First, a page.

One industry leader on this stop, Milan Kamber, Managing Director of Caroline Fisheries Corporation and a long time purse seiner captain, told us: "Our ships used to come in with 3-4000 tons (per year), now they're barely coming in with 2000 tons. They used to stay (at sea) a month, or under a month, but now (it takes) up to 50 days, close to two months to finish the voyage."

Sea searching

Our own experiences at sea have confirmed these concerns. We have encountered large numbers of purse seiners on the high seas fishing for tuna without any regulation or controls - taking advantage of weaknesses in the law of the sea to fish for tuna as they migrate between the exclusive economic zones of the Pacific Island States.

Nine times in the past week we have set off in our small boats to film purse seiners and long liners hauling their gear and speak with their captains and crews. Two long liners caught only four fish between them in four hours from their 75km long lines. Five out of six purse seiners hauled in dismally small catches, and the sixth wasn't much better. Skippers on two other purse seiners we visited complained of small catches and few fish. Helicopter pilots tell us that these experiences are being echoed all around us.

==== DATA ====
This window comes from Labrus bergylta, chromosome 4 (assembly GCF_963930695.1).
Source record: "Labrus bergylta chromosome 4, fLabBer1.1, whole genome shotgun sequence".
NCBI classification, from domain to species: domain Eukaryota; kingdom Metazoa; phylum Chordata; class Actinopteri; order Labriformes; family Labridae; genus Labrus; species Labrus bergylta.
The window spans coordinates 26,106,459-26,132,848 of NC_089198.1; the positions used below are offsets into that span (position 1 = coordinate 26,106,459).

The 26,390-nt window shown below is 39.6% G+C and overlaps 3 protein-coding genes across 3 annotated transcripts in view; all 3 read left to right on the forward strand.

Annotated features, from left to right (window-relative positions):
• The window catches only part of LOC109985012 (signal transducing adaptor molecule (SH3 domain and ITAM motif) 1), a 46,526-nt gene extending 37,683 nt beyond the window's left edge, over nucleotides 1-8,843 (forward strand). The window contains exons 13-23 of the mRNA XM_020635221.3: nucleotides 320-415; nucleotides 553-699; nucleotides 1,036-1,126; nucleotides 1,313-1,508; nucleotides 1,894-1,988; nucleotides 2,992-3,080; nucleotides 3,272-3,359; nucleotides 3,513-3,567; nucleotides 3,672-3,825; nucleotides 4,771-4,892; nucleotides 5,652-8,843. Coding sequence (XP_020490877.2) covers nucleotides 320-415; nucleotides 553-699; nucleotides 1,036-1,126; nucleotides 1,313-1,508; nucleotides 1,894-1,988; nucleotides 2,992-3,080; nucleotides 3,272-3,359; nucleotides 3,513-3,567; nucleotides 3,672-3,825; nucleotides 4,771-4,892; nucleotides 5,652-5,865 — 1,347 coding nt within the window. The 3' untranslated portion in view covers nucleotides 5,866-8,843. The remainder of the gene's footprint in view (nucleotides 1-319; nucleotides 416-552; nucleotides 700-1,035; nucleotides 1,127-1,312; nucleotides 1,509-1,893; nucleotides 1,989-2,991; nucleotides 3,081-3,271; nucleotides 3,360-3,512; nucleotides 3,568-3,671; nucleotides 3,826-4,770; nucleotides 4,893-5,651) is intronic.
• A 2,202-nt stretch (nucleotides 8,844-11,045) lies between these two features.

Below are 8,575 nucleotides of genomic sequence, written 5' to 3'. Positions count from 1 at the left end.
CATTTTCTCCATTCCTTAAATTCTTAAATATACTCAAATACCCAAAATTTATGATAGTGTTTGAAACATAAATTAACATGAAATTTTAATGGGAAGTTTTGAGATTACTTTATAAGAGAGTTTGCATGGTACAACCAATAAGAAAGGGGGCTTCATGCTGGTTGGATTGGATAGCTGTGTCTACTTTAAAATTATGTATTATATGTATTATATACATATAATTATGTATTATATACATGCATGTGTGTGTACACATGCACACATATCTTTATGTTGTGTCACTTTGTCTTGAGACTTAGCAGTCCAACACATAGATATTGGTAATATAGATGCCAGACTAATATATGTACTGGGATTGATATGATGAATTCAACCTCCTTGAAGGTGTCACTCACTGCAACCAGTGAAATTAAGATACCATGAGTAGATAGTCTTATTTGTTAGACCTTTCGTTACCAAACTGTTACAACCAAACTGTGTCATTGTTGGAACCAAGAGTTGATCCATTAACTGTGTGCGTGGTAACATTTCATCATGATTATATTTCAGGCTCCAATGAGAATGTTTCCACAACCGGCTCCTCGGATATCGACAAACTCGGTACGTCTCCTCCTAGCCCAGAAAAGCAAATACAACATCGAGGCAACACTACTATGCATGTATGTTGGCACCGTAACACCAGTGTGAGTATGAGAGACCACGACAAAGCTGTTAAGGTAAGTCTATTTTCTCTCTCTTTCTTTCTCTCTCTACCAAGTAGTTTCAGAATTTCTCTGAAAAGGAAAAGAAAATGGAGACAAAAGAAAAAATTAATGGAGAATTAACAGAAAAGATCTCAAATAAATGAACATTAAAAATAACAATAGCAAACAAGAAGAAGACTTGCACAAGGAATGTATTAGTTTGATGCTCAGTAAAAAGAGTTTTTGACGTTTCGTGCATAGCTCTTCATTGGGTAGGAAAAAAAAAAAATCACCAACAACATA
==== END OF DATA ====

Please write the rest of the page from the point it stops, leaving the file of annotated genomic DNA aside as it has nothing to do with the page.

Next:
And it's not just the tuna that are threatened by over-fishing. Our divers continually wonder why there are no sharks in the water with them as they film the purse seine nets being drawn, despite the clouds of blood and thrashing fish. View the slideshow of purse seiners hauling their nets.

The reality is that the pacific tuna fishery is not in a healthy robust state. It is, in fact, over-fished and heading steadily towards the fate suffered by some many fisheries in the Atlantic and elsewhere. Catches are dropping, fish are harder to find, and more boats keep coming.

What happens next

However, the picture is not all bleak. The alarm is being raised by a wide variety of stakeholders - from the artisan fishermen, to industry leaders, to government officials - there is a strong consensus that time is rapidly running out for the fisheries. Will this alarm translate into urgent action? Or will greed, corruption, poor governance and pressure from the far off nations exploiting these resources bring about another marine, ecological and economic disaster? I don't know, but in the people of the Pacific that I have met on this tour, I have found reason to hope.

This article was written by Andrew Davies our webeditor currently onboard the Rainbow Warrior. To find out more about the tour visit its weblog.